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Initial evaluation of shock in the adult trauma patient and management of NON-hemorrhagic shock

Christopher Colwell, MD
Section Editor
Maria E Moreira, MD
Deputy Editor
Jonathan Grayzel, MD, FAAEM


Shock refers to inadequate tissue perfusion, which manifests clinically as hemodynamic disturbances and organ dysfunction. At the cellular level, shock results from insufficient delivery of required metabolic substrates, principally oxygen, to sustain aerobic metabolism.

In the setting of trauma, loss of circulating blood volume from hemorrhage is the most common cause of shock. Inadequate oxygenation, mechanical obstruction (eg, cardiac tamponade, tension pneumothorax), neurologic dysfunction (eg, high-spinal cord injury), and cardiac dysfunction represent other potential causes or contributing factors [1]. Shock is a common and frequently treatable cause of death in injured patients and is second only to brain injury as the leading cause of death from trauma [2,3].

This topic will review the evaluation of shock in the adult trauma patient, focusing on recognition of shock, basic initial management, and acute interventions needed to treat non-hemorrhagic causes of shock. General management of the adult trauma patient, management of hemorrhagic shock, and other aspects of shock, including the pathophysiology and differential diagnosis, are discussed separately. (See "Initial management of trauma in adults" and "Initial management of moderate to severe hemorrhage in the adult trauma patient" and "Definition, classification, etiology, and pathophysiology of shock in adults".)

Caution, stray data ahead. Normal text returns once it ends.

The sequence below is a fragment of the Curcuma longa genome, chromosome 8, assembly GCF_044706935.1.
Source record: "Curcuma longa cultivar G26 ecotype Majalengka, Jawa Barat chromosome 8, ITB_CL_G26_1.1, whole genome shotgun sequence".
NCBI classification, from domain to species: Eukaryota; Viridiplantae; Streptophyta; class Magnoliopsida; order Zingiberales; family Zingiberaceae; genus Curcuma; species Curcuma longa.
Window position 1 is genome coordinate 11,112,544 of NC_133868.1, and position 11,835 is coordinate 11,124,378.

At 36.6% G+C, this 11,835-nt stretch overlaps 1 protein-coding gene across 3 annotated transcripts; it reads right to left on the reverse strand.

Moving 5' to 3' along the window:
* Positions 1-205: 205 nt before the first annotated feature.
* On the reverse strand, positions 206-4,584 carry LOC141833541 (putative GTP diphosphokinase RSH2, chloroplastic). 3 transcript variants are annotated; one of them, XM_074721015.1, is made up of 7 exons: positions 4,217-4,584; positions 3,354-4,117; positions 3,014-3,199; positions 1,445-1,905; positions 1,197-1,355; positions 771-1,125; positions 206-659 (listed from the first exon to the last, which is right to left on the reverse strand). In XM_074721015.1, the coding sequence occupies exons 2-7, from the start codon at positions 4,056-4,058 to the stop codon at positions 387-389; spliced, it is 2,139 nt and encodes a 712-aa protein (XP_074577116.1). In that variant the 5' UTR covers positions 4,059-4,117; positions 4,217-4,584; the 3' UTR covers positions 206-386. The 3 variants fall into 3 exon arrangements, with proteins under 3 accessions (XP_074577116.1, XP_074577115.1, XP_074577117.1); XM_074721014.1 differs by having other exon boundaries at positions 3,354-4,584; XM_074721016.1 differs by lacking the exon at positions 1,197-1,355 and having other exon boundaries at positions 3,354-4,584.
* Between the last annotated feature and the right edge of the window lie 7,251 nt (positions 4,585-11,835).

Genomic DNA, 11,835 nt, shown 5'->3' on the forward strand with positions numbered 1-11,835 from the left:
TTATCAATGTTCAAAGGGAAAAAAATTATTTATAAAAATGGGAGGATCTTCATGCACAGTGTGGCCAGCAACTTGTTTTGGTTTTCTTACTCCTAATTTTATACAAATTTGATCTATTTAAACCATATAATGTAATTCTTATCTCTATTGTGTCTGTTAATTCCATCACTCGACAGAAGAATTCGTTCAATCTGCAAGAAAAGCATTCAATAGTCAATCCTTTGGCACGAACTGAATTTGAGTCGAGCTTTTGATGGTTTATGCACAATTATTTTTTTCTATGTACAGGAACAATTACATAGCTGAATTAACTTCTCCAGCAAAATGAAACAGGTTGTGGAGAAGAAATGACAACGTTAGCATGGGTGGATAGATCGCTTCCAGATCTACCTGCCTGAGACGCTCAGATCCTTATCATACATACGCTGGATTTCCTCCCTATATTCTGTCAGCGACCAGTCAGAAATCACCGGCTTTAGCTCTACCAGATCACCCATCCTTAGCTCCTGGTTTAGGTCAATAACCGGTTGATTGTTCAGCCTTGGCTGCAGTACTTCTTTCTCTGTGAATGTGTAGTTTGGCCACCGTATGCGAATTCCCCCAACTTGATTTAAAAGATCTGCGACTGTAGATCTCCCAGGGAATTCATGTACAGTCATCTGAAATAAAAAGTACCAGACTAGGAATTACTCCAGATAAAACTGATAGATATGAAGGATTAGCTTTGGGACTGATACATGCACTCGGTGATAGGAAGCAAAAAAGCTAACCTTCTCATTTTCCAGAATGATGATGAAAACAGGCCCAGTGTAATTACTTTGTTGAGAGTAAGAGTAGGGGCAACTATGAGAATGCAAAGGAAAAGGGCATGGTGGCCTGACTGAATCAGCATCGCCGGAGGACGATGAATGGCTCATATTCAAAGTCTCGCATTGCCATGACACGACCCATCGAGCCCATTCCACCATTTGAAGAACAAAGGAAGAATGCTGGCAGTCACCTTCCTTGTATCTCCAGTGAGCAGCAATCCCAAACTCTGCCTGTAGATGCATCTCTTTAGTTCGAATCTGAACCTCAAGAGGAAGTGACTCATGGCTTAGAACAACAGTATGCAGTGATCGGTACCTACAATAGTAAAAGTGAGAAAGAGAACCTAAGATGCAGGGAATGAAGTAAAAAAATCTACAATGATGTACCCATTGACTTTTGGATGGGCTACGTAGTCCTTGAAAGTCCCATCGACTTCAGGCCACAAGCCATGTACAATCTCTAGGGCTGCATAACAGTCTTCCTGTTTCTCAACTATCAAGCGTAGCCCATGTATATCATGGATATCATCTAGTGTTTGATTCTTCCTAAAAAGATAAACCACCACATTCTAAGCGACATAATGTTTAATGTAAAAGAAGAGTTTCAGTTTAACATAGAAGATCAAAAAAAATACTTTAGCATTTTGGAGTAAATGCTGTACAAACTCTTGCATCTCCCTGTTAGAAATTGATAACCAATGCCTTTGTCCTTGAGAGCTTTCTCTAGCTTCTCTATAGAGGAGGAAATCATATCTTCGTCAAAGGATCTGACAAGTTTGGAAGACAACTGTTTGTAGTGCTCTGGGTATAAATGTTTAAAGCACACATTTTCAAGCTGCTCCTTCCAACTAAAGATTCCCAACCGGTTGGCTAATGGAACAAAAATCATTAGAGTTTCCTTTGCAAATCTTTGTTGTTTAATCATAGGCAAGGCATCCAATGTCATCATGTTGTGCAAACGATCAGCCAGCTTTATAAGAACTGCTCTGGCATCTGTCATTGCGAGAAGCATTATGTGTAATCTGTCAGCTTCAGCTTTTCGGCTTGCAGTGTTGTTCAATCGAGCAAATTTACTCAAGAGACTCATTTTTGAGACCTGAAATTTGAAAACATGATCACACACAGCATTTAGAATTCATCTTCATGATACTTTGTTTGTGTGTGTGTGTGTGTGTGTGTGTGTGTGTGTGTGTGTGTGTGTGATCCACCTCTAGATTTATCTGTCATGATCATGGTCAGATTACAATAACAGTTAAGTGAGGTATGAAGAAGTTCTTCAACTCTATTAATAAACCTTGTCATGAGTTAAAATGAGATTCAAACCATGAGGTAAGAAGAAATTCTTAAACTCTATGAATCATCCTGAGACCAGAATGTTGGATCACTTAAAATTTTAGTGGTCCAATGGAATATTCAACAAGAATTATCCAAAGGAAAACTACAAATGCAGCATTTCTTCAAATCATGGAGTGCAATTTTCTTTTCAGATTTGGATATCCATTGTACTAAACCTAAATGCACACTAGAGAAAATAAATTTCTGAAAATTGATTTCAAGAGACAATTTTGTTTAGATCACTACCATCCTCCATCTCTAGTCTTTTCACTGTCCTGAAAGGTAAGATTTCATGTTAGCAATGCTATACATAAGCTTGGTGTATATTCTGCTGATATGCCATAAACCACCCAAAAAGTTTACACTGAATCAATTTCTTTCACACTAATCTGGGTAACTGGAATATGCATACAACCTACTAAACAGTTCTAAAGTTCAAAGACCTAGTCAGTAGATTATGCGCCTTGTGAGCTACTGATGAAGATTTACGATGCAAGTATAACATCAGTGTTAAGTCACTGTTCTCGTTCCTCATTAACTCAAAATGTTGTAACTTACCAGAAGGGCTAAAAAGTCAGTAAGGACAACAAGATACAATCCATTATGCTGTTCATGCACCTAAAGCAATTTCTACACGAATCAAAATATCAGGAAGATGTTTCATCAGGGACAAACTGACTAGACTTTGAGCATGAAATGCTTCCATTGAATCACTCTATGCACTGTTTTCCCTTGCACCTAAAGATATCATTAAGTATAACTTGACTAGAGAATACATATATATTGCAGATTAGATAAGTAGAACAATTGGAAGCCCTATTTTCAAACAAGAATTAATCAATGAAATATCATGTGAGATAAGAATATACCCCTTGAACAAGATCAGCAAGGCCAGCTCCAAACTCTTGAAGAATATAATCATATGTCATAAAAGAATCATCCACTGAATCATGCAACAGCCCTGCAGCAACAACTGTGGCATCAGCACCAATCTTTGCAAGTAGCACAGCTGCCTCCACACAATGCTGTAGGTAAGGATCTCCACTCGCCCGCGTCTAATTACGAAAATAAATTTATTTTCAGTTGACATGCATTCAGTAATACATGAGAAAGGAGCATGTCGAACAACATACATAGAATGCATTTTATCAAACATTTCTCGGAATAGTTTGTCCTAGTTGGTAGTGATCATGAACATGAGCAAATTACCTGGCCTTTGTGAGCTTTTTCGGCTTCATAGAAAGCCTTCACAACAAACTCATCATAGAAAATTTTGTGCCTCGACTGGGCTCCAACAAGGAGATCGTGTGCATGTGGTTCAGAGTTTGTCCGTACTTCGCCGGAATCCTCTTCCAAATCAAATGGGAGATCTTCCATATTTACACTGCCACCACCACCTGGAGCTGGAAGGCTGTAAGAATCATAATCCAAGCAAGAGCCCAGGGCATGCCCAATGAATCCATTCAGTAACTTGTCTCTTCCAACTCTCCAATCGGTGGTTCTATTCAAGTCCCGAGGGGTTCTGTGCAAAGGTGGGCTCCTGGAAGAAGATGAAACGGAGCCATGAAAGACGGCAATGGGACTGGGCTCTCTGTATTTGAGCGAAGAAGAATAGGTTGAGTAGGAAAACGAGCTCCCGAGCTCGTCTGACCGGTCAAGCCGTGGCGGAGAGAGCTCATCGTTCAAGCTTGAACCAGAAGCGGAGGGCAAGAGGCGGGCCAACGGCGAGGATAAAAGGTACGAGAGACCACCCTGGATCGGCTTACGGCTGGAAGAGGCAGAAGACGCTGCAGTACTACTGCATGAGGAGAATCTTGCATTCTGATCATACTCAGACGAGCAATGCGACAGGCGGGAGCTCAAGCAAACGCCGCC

The pathophysiology of shock primarily relates to an imbalance in oxygen supply and demand. Patients in shock suffer from a critical reduction in the oxygen available to the mitochondria. Adenosine triphosphate (ATP) can still be synthesized by anaerobic glycolysis but at only 5 to 10 percent of the normal rate [4]. Anaerobic glycolysis results in the accumulation of pyruvate, which is converted to lactate [5]. The pathophysiology of shock is discussed in greater detail separately. (See "Definition, classification, etiology, and pathophysiology of shock in adults".)

The compensatory physiologic responses to acute hemorrhage attempt to maintain adequate oxygen delivery to tissues. Stimulation of the sympathetic nervous system results in an increased heart rate, vasoconstriction, and increased ventricular contractility. As the shock state progresses, vital organ (eg, brain and heart) perfusion can only be maintained at the expense of nonvital organs. If the process is not reversed, progressive lactate production leads to worsening systemic metabolic acidosis, which along with hypoxemia ultimately causes the loss of peripheral vasoconstriction and cardiovascular collapse.

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Literature review current through: Nov 2017. | This topic last updated: Nov 13, 2017.
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